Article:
In the South Bronx, for instance, a $3.2 million trust fund will have paid for $84 million in total construction by early 2002. Banks will have written $66 million in mortgages, while New York City will have invested $14 million in recoverable subsidies, cheap land and tax abatements. And 860 multifamily homes will have risen in what was the very definition of urban disaster.
As Evangelicals, we can go into a community and through the church do the same things as the people in the article did. If we did, what a testimony the church would have. What an outreach! This model would be more than church planting, it would be church and community planting. The two would grow together. This is a powerful New Testament model of community.
Christian organizations need to depend upon God to be the resource of their ministry, especially as it relates to evangelism, Bible teaching and discipleship. However, if it were possible to receive financial help for some of the brick and mortar or to underwrite the more secular type duties, with no strings that would hamper the core ministry, then the funds could be gladly accepted. It is a good use of our tax dollars to give to programs that are working.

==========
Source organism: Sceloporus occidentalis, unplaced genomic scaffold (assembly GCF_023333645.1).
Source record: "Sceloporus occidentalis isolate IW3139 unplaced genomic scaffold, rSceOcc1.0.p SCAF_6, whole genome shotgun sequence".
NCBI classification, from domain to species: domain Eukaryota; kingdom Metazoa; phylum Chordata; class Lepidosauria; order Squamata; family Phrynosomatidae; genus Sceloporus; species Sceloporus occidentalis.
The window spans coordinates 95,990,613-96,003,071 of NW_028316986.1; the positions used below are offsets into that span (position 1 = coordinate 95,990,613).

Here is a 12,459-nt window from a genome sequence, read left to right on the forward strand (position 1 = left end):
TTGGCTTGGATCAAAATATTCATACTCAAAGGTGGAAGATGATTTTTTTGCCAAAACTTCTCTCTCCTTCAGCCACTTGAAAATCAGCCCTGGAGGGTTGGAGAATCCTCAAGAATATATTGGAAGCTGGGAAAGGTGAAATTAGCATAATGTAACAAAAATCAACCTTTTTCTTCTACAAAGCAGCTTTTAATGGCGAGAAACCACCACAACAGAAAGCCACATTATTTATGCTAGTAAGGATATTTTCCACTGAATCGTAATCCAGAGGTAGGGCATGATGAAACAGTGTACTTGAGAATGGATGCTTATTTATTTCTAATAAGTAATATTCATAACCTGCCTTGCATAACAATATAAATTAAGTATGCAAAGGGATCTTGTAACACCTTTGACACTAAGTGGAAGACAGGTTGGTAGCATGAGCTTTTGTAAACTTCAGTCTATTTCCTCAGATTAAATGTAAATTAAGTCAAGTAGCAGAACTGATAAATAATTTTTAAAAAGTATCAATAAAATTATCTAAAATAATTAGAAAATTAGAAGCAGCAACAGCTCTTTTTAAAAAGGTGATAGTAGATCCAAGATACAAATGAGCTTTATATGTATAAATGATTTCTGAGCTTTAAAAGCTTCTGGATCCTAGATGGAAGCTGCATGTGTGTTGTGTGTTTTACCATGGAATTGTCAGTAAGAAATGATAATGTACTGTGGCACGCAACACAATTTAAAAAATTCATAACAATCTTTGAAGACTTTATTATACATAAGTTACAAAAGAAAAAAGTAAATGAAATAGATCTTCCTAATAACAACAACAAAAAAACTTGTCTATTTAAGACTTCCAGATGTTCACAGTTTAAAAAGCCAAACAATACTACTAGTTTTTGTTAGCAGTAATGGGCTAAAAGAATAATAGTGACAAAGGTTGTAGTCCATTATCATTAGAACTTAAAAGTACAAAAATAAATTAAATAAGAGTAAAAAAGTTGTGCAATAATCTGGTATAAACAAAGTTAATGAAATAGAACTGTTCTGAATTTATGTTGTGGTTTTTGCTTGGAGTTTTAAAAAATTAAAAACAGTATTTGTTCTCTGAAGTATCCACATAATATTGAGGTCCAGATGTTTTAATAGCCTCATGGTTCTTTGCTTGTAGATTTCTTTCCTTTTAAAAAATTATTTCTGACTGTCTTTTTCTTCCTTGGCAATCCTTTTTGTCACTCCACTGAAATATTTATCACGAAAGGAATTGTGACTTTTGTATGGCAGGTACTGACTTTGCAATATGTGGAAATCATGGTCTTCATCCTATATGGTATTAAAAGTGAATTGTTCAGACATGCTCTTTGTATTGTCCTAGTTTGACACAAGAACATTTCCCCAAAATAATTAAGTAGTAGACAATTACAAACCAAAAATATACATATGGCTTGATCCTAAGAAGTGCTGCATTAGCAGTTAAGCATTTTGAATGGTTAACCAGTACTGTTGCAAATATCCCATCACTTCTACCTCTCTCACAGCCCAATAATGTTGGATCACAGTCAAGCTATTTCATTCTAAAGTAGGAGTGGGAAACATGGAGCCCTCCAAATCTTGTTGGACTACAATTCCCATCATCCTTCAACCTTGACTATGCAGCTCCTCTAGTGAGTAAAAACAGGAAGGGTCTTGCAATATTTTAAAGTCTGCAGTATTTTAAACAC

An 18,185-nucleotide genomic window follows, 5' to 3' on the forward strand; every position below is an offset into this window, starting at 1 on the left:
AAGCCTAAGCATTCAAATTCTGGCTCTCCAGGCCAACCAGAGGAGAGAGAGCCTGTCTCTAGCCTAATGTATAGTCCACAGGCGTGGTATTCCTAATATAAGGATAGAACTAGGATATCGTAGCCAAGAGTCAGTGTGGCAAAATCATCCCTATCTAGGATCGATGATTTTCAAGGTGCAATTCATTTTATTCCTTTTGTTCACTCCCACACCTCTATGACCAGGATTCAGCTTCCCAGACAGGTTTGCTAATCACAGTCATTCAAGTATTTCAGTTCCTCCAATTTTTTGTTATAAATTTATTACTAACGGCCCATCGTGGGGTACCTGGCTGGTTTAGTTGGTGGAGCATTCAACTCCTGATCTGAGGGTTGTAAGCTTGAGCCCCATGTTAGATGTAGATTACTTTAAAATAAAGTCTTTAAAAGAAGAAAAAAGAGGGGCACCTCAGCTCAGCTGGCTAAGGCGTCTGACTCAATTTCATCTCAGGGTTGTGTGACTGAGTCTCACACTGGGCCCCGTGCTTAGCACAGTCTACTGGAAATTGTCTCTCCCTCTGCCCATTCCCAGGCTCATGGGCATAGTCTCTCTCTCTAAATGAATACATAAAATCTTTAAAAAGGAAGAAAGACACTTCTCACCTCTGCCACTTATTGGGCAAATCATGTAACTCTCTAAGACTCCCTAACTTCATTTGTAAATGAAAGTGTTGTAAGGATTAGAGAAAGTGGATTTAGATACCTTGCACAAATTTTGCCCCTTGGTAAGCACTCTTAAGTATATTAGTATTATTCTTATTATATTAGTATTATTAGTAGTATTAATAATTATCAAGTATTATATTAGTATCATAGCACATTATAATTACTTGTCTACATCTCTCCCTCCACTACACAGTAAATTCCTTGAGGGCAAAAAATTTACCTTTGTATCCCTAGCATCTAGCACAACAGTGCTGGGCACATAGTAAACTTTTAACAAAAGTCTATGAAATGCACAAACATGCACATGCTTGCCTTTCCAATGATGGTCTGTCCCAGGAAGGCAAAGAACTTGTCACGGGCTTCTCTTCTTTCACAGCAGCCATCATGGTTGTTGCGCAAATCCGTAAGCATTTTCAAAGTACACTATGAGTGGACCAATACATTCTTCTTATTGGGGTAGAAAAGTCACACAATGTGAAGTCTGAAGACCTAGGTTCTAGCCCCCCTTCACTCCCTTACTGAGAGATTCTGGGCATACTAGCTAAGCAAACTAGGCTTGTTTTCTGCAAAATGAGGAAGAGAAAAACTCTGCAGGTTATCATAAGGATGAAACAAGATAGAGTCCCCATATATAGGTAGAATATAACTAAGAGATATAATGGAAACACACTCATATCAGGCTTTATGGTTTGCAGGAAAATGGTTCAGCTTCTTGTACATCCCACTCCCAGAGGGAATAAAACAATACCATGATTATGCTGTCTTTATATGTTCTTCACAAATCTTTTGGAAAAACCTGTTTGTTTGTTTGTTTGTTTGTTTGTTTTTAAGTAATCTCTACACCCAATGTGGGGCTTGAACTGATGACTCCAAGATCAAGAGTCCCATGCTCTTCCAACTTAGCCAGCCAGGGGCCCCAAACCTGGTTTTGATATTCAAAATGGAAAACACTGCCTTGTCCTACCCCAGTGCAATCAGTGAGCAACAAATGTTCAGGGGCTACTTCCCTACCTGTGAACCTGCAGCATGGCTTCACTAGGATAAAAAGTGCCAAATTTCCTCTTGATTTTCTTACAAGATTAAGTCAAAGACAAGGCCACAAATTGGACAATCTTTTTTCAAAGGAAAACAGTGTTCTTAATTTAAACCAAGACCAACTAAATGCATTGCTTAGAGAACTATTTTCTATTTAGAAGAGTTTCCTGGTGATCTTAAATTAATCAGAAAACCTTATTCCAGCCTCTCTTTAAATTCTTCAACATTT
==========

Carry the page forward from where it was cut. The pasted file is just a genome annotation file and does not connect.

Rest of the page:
For more information on how your church can get involved in reaching the community e-mail Ron Ovitt at email@example.com and we will send you a copy of Close To The Heart of God. Also go to www.empowerministry.org for helpful materials.